Chapter nine tells of how Abimelech, son of Gideon by a concubine in Schechem, went to his mother's brothers and clan and asked whether they'd rather have seventy of Jerub-Baal's sons rule over them or just him, their own flesh and blood. The Shechemites agreed to follow him and gave him silver, with which he hired "reckless adventurers" and went to Ophrah and killed the seventy sons, other than Jotham, the youngest, who escaped by hiding. Jotham went to the top of Mount Gerizima nd called out to the people of Shechem a story of trees seeking a king, which ended with a warning or prophecy. He told them that if they had "acted honorably and in good faith" when they had made Abimelech king, "may Abimelech be your joy, and may you be his, too!" But if not, "let fire come out from Abimelech and consume you...and let fire come out from you...and consume Abimelech!" And then Jotham fled. Abimelech governed Israel for three years and then "God sent an evil spirit between Abimelech and the citizens of Shechem." Gaal moved with his brothers into Schechem and he asked, "who is Abimelech that we should be subject to him?" News of this reached Abimelech who gathered his troops and took up position outside the city in four companies. There was a battle and Gaal and his brothers were driven out of Shechem. The next day, Abimelech took the city, destroyed it and salted it. He burned the tower of Shechem, killing the people who had taken refuge there. Then he moved on to Thebez, and repeated the process. As he tried to set it on fire, however, a woman dropped a millstone on his head and cracked his skull. He told his armor-bearer to kill him, so that it couldn't be said that "a woman killed him." "Thus God repaid the wickedness that Abimelech had done to his father by murdering his seventy brothers. God also made the men of Shechem pay for all their wickedness. The curse of Jotham son of Jerub-Baal came on them."

Thoughts, questions, issues

  • The citizens of Succoth and Peniel were not particularly accommodating or helpful to Gideon and his men, but it's hard to see that the response of killing them all is justified.
  • The story of Judges, again, is the repeated failure of the people of Israel to follow God. They are repeatedly seduced by the culture around them. And every time, God saves them, and then they turn away. Again.

Proverbs 25:15-28

This section features several analogies. "Like a bad tooth or a lame foot is reliance on the unfaithful in times of trouble....Like a city whose walls are broken down is a man who lacks self-control." I once heard someone in a speech say something that I like, and have thought of many times - "I like analogies, because they create a picture in the mind." We can understand intellectually that false testimony is bad, but we can also try to justify or rationalize it. The comparison to a "club or a sword or a sharp arrow" makes it a lot hard to rationalize away.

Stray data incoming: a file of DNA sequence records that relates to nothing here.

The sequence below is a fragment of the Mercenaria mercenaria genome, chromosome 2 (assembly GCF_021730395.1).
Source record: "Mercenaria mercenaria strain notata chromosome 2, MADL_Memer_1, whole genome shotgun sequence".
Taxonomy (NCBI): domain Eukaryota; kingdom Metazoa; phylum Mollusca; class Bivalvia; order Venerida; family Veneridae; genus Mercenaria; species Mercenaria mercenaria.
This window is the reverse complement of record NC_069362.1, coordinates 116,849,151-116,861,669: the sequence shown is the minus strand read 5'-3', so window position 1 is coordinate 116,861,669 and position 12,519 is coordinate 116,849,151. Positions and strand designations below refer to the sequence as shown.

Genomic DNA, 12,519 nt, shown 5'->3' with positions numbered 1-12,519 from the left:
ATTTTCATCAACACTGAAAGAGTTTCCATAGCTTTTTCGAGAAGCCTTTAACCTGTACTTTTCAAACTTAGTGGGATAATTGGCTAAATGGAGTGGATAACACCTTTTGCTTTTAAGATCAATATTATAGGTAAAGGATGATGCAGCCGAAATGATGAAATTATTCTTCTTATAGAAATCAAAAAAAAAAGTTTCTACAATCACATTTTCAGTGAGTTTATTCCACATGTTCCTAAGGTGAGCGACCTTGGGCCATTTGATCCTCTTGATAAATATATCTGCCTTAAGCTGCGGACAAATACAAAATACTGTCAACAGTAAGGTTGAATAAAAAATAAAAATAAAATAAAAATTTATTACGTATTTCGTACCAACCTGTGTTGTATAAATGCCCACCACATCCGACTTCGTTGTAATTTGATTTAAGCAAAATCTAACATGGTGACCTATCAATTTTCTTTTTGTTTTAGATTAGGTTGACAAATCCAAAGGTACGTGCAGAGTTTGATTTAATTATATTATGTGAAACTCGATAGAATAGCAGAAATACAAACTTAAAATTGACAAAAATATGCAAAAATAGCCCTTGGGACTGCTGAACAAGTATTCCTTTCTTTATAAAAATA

Proverbs 25:15-28 (New International Version)

15 Through patience a ruler can be persuaded,
and a gentle tongue can break a bone.

16 If you find honey, eat just enough—
too much of it, and you will vomit.

17 Seldom set foot in your neighbor's house—
too much of you, and he will hate you.

18 Like a club or a sword or a sharp arrow
is the man who gives false testimony against his neighbor.

19 Like a bad tooth or a lame foot
is reliance on the unfaithful in times of trouble.

20 Like one who takes away a garment on a cold day,
or like vinegar poured on soda,
is one who sings songs to a heavy heart.

21 If your enemy is hungry, give him food to eat;
if he is thirsty, give him water to drink.

22 In doing this, you will heap burning coals on his head,
and the LORD will reward you.

23 As a north wind brings rain,
so a sly tongue brings angry looks.

24 Better to live on a corner of the roof
than share a house with a quarrelsome wife.

25 Like cold water to a weary soul
is good news from a distant land.

26 Like a muddied spring or a polluted well
is a righteous man who gives way to the wicked.

27 It is not good to eat too much honey,
nor is it honorable to seek one's own honor.

28 Like a city whose walls are broken down
is a man who lacks self-control.